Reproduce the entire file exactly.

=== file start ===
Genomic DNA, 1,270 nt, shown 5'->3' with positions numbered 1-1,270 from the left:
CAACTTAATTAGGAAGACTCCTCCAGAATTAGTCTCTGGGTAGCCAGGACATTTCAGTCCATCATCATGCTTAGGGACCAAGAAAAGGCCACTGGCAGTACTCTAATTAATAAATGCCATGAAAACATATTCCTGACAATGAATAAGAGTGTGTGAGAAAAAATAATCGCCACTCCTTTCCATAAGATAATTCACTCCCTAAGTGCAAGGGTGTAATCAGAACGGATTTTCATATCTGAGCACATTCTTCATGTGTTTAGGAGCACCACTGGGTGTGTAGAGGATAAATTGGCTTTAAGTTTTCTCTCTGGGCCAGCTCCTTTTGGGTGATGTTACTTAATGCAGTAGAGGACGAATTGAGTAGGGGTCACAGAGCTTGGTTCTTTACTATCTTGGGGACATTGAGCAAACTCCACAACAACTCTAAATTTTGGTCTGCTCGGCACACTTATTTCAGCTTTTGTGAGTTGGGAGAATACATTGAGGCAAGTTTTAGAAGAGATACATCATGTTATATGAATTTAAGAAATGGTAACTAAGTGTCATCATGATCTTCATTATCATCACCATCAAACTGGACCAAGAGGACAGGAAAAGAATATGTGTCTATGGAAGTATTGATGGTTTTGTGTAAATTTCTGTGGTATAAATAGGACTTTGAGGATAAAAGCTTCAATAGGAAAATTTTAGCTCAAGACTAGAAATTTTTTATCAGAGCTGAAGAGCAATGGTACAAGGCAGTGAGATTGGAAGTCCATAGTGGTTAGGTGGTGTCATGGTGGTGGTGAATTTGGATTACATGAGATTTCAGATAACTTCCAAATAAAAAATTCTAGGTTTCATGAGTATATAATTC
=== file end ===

Genomic DNA, 1,270 nt, shown 5'->3' with positions numbered 1-1,270 from the left:
CAACTTAATTAGGAAGACTCCTCCAGAATTAGTCTCTGGGTAGCCAGGACATTTCAGTCCATCATCATGCTTAGGGACCAAGAAAAGGCCACTGGCAGTACTCTAATTAATAAATGCCATGAAAACATATTCCTGACAATGAATAAGAGTGTGTGAGAAAAAATAATCGCCACTCCTTTCCATAAGATAATTCACTCCCTAAGTGCAAGGGTGTAATCAGAACGGATTTTCATATCTGAGCACATTCTTCATGTGTTTAGGAGCACCACTGGGTGTGTAGAGGATAAATTGGCTTTAAGTTTTCTCTCTGGGCCAGCTCCTTTTGGGTGATGTTACTTAATGCAGTAGAGGACGAATTGAGTAGGGGTCACAGAGCTTGGTTCTTTACTATCTTGGGGACATTGAGCAAACTCCACAACAACTCTAAATTTTGGTCTGCTCGGCACACTTATTTCAGCTTTTGTGAGTTGGGAGAATACATTGAGGCAAGTTTTAGAAGAGATACATCATGTTATATGAATTTAAGAAATGGTAACTAAGTGTCATCATGATCTTCATTATCATCACCATCAAACTGGACCAAGAGGACAGGAAAAGAATATGTGTCTATGGAAGTATTGATGGTTTTGTGTAAATTTCTGTGGTATAAATAGGACTTTGAGGATAAAAGCTTCAATAGGAAAATTTTAGCTCAAGACTAGAAATTTTTTATCAGAGCTGAAGAGCAATGGTACAAGGCAGTGAGATTGGAAGTCCATAGTGGTTAGGTGGTGTCATGGTGGTGGTGAATTTGGATTACATGAGATTTCAGATAACTTCCAAATAAAAAATTCTAGGTTTCATGAGTATATAATTC